I've prepared the chassis for the tracking adjustability modification I have in mind. Here's a view of that.

That beige steel rectangle will shim up the front end of the motor. The furniture glides will elevate the chassis so there'll be about an inch of clearance underneath it. (I glued inner-tube rubber discs onto the glides with CA adhesive, so the machine won't 'walk'.)

Two modified 5/16"-18 tee-nuts will be force fitted into those two chamfered 25/64" diameter holes I drilled. (Unmodified tee-nuts are shown down in front.) I could have drilled tap-size holes and threaded the base plate directly, but installing tee-nuts gives me far superior threads.

The idea is to shim up the front of the motor more than is needed, giving the machine an inherent, initial tendency to track the belt too far rightward, Then, by means of short 'jack' screws installed from below, I should be able to slightly elevate the rear of the motor as needed to adjust belt tracking. I would like to have only needed one central tee-nut, but the base of the motor-mount is mostly hollow along its centre, so I had to go with two tee-nuts. Here's a view of the chassis with the tee-nuts and feet installed.

And fully reassembled, It works as I thought it would.

The machine now has on-the-fly adjustable belt tracking. (It's easy to tip the machine rearward for access to the adjustment screws.)

Key to the adjustability is the installation of the rear motor-mount bolts. The front bolts and nuts are fully tightened, of course, but the rear bolts aren't. The rear bolts are partially tightened against split lock washers, like so.

That provides a sprung downward bias for the rear of the motor mount that the two adjustment screws underneath can operate against to effect the tracking adjustment.

Anyway, I'm quite pleased with that outcome -- it's a worthwhile modification. There's still more to show and tell about this machine, but I'll leave it at that for now.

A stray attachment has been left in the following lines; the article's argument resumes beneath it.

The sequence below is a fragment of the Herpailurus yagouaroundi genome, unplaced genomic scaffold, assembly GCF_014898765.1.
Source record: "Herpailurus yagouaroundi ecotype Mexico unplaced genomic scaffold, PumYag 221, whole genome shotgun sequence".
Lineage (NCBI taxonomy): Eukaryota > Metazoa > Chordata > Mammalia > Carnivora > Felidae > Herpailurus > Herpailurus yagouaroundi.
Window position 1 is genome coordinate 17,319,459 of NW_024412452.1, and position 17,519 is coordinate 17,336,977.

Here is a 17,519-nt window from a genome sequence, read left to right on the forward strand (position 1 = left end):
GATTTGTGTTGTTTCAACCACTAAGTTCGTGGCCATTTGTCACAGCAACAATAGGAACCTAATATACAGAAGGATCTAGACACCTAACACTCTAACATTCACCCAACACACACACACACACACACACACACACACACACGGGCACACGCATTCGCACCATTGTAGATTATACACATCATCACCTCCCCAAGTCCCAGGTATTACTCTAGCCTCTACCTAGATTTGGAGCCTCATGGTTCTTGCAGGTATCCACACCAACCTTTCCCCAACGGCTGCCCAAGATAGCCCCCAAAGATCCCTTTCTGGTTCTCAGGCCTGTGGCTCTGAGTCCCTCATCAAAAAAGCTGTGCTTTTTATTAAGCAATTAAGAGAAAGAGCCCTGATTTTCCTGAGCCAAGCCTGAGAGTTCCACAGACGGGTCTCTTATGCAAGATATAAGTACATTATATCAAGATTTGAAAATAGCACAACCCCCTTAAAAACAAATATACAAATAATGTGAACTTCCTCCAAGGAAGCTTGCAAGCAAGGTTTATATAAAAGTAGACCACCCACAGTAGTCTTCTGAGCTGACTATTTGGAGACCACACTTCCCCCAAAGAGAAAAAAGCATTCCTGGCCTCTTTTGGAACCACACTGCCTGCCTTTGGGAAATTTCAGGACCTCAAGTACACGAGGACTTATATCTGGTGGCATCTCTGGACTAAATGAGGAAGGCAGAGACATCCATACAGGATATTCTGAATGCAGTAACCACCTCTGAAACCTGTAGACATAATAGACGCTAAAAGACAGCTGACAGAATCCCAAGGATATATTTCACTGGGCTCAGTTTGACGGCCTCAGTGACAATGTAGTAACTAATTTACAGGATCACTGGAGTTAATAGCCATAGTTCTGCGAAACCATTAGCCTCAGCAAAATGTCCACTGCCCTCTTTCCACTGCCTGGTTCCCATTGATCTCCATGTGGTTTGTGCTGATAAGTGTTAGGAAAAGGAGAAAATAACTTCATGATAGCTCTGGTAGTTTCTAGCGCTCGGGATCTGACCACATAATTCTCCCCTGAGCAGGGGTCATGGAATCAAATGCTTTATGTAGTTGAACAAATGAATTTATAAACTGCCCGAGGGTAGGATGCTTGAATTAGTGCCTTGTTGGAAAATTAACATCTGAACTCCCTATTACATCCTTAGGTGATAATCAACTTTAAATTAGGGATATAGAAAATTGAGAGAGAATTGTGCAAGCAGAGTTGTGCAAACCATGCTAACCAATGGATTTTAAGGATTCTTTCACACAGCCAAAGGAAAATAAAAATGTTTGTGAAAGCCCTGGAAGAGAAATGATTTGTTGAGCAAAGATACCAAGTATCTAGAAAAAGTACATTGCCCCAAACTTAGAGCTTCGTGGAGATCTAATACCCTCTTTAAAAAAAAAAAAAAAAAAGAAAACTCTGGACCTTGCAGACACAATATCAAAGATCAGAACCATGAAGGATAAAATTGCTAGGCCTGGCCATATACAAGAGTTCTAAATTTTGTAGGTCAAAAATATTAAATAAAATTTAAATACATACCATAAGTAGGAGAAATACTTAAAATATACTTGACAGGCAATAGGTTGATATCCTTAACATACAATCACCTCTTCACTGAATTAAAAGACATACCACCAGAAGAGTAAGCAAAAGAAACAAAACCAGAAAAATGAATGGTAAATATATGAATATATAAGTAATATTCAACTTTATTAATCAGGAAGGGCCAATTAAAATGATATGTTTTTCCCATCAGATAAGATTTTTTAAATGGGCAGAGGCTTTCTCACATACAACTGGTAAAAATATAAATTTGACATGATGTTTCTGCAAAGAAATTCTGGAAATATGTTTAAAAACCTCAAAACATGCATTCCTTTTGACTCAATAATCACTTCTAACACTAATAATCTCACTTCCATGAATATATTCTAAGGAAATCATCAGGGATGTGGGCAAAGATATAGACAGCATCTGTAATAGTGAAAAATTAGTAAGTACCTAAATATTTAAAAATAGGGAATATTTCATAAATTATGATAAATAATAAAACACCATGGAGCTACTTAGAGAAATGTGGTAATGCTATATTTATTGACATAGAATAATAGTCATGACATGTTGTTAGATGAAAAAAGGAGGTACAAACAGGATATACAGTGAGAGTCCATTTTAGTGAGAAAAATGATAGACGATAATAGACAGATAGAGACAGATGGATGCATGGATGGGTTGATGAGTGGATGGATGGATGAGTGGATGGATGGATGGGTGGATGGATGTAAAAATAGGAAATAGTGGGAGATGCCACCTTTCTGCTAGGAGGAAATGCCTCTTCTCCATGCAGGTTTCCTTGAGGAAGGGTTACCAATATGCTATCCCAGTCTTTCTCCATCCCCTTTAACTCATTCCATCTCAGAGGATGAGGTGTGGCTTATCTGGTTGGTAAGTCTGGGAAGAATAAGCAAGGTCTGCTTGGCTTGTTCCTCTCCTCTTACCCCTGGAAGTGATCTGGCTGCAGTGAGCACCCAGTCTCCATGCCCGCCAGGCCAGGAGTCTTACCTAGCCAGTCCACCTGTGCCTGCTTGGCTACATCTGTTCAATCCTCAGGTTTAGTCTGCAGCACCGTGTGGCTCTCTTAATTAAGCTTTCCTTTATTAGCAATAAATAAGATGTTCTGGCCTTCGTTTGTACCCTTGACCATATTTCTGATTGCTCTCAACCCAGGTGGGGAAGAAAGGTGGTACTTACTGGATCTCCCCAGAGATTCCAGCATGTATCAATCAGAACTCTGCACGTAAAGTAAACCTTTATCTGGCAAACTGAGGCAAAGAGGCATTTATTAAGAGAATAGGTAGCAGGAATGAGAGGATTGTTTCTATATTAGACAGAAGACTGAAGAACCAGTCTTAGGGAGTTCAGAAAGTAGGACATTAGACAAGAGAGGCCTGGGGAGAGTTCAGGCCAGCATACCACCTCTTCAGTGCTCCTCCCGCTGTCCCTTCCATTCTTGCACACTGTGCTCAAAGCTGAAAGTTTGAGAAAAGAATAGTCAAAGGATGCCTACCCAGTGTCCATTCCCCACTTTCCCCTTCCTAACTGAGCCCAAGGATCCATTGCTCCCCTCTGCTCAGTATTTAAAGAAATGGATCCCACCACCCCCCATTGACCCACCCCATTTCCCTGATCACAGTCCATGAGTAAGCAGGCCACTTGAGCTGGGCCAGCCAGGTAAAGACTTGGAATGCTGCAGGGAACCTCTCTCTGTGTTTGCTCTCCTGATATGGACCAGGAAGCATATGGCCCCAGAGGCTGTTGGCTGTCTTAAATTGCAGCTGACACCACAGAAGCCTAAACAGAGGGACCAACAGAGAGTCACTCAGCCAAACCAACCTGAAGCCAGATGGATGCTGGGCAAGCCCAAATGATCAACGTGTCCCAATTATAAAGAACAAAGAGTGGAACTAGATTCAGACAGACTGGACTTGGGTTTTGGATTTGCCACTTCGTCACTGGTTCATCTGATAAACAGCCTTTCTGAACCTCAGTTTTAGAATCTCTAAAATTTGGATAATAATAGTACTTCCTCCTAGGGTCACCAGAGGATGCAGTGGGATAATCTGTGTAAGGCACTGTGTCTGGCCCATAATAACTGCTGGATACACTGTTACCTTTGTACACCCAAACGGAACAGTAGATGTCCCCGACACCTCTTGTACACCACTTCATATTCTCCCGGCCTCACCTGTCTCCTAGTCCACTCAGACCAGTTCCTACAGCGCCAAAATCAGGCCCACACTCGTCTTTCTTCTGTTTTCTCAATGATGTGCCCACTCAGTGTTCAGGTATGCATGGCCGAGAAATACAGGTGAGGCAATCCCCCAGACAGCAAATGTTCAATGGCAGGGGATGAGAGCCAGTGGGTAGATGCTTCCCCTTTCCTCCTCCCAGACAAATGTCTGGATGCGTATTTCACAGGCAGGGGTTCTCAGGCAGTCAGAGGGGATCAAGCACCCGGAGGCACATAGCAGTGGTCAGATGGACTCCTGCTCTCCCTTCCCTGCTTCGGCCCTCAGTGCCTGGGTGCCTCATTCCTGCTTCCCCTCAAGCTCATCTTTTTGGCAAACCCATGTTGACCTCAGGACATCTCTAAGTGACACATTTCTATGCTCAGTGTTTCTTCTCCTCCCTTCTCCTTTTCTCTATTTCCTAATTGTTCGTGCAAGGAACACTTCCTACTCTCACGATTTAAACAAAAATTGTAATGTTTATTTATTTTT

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The On/Off Switch Fitted -- SUNDAY, NOVEMBER 11, 2012

Here's a view of the simple way I adapted the old Delta switchbox to the chassis.

I just fabricated an 'L' bracket from some 1 1/2" wide steel flat stock, and attached it to the chassis at the left rear foot's stud. That's certainly an improvement from having the switchbox just out flopping about on the line cord. Now the machine is a proper, self-contained unit.

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Platen Tracking -- SATURDAY, NOVEMBER 17, 2012

The 'platen' is a flat steel bar that backs up the working portion of the abrasive belt between the two pulleys. The belt tracks a little off to the right with respect to the platen; it ought to track centred on the platen. Here's a view of the flaw.

I could shift the drive pulley leftward on the motor's shaft a bit to correct that, but I'd also have to fiddle with upper pulley's positioning. I'd rather take the easy way and just shim the platen rightward a little by installing two washers where the platen attaches to the chassis.

1/4" flat washers are thicker than what's needed. I have some 3/16" fender washers that are about the right thickness. I'll bore two of those out to 1/4" I.D. and they should do fine.

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And here's a view of the platen re-installed with the two shim washers in place.

That takes care of that.

Tomorrow, I'll have something to show about the upper pulley, and then I can get on with putting this machine to use.

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The Wheel Mount -- SUNDAY, NOVEMBER 18, 2012

Viel's name for the item that supports the upper pulley is 'wheel mount'. Here's a view of it with a slight modification that I made to it.

I wedged a piece of 3/4" thick softwood in between the uprights to make the thing more rigid. Prior to doing that, tightening up the screws on either side at all tended to distort the wheel mount's uprights.